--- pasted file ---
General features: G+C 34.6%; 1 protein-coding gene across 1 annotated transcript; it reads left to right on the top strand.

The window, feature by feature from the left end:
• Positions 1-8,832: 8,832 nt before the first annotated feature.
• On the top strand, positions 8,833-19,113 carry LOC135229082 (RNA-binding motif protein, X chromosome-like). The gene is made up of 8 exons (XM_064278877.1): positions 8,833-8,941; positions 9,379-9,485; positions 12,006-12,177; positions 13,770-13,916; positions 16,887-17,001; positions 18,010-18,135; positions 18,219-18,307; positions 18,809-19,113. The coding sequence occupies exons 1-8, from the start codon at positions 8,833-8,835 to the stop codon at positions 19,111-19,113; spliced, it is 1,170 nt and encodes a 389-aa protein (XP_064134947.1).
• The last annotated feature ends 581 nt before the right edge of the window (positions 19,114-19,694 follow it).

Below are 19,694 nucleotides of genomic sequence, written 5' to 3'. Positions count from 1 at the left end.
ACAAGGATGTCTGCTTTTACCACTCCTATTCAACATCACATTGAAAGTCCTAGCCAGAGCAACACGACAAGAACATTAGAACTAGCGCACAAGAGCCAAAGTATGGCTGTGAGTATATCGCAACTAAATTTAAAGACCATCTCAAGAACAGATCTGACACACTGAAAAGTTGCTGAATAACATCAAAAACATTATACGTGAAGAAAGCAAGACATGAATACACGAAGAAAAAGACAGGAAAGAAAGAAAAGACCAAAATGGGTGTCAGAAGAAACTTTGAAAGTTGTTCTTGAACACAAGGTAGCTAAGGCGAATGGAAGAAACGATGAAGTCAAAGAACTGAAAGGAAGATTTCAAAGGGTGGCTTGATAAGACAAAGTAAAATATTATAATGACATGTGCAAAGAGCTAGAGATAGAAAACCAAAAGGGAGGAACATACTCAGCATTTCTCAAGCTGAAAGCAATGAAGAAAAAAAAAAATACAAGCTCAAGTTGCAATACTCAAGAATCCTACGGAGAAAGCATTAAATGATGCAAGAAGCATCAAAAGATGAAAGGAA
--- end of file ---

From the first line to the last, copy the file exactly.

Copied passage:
General features: G+C 34.6%; 1 protein-coding gene across 1 annotated transcript; it reads left to right on the top strand.

The window, feature by feature from the left end:
• Positions 1-8,832: 8,832 nt before the first annotated feature.
• On the top strand, positions 8,833-19,113 carry LOC135229082 (RNA-binding motif protein, X chromosome-like). The gene is made up of 8 exons (XM_064278877.1): positions 8,833-8,941; positions 9,379-9,485; positions 12,006-12,177; positions 13,770-13,916; positions 16,887-17,001; positions 18,010-18,135; positions 18,219-18,307; positions 18,809-19,113. The coding sequence occupies exons 1-8, from the start codon at positions 8,833-8,835 to the stop codon at positions 19,111-19,113; spliced, it is 1,170 nt and encodes a 389-aa protein (XP_064134947.1).
• The last annotated feature ends 581 nt before the right edge of the window (positions 19,114-19,694 follow it).

Below are 19,694 nucleotides of genomic sequence, written 5' to 3'. Positions count from 1 at the left end.
ACAAGGATGTCTGCTTTTACCACTCCTATTCAACATCACATTGAAAGTCCTAGCCAGAGCAACACGACAAGAACATTAGAACTAGCGCACAAGAGCCAAAGTATGGCTGTGAGTATATCGCAACTAAATTTAAAGACCATCTCAAGAACAGATCTGACACACTGAAAAGTTGCTGAATAACATCAAAAACATTATACGTGAAGAAAGCAAGACATGAATACACGAAGAAAAAGACAGGAAAGAAAGAAAAGACCAAAATGGGTGTCAGAAGAAACTTTGAAAGTTGTTCTTGAACACAAGGTAGCTAAGGCGAATGGAAGAAACGATGAAGTCAAAGAACTGAAAGGAAGATTTCAAAGGGTGGCTTGATAAGACAAAGTAAAATATTATAATGACATGTGCAAAGAGCTAGAGATAGAAAACCAAAAGGGAGGAACATACTCAGCATTTCTCAAGCTGAAAGCAATGAAGAAAAAAAAAAATACAAGCTCAAGTTGCAATACTCAAGAATCCTACGGAGAAAGCATTAAATGATGCAAGAAGCATCAAAAGATGAAAGGAA